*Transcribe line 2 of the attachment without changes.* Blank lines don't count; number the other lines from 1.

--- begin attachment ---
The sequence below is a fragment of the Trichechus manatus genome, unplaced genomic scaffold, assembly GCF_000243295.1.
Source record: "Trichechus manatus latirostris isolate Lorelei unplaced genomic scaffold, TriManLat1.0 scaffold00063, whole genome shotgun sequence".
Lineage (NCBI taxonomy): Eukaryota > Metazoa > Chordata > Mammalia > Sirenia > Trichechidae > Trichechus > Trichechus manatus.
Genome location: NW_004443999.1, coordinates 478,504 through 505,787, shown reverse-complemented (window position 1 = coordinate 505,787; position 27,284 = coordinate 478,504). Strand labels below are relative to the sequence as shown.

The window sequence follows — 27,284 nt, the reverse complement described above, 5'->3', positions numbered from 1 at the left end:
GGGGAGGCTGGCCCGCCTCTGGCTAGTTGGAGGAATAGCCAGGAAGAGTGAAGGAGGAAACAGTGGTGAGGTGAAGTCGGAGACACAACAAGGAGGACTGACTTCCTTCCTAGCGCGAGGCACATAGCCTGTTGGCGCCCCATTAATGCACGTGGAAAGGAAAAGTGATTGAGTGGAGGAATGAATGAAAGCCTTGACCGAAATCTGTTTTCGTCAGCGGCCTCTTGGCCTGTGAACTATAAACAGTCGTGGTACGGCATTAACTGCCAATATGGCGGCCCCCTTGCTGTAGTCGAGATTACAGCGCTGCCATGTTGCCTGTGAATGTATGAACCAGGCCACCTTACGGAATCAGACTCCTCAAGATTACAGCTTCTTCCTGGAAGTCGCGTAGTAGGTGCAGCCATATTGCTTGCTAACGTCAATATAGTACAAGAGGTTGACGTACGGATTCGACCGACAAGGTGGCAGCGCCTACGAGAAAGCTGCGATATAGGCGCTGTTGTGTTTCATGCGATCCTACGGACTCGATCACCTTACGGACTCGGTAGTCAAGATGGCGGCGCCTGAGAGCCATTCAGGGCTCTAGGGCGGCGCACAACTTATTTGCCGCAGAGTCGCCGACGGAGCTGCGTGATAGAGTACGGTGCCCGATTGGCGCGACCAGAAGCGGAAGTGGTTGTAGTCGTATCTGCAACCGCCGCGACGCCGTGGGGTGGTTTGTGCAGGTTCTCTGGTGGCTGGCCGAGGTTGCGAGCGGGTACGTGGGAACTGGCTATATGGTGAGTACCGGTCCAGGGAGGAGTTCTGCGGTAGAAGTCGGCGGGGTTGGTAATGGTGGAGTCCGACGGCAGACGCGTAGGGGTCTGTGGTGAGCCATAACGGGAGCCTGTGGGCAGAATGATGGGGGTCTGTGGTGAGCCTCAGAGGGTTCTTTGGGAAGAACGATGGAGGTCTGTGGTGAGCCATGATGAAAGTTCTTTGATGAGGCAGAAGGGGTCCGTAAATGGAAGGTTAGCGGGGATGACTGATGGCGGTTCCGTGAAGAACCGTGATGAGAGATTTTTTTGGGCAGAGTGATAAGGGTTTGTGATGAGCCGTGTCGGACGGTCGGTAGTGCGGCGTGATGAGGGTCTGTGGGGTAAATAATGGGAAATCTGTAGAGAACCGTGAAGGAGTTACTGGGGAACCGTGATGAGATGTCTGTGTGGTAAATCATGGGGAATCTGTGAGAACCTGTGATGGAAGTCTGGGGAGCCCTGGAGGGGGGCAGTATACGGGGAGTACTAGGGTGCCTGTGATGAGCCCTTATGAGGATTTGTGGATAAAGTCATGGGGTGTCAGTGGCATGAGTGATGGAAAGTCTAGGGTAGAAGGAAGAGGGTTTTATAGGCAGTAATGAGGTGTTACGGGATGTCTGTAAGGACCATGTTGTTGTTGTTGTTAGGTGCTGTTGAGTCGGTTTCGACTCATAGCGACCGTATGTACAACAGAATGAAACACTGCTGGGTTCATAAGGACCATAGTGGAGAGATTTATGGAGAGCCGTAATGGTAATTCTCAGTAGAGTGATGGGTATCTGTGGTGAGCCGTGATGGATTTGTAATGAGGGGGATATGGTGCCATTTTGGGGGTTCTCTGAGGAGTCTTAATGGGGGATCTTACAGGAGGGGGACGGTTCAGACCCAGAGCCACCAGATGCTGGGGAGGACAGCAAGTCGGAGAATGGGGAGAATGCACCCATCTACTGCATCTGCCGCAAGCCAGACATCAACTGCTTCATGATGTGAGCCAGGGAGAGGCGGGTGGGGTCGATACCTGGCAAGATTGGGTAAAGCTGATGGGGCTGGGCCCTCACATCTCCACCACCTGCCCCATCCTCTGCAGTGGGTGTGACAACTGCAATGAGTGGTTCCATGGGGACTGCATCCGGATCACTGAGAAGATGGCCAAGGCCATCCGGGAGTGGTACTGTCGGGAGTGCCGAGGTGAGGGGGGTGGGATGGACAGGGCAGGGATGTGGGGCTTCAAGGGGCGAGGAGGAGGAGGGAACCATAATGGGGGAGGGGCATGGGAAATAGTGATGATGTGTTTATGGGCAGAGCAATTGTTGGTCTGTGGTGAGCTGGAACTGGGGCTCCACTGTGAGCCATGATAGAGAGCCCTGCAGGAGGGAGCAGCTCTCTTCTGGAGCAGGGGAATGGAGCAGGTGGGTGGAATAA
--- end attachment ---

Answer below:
Source record: "Trichechus manatus latirostris isolate Lorelei unplaced genomic scaffold, TriManLat1.0 scaffold00063, whole genome shotgun sequence".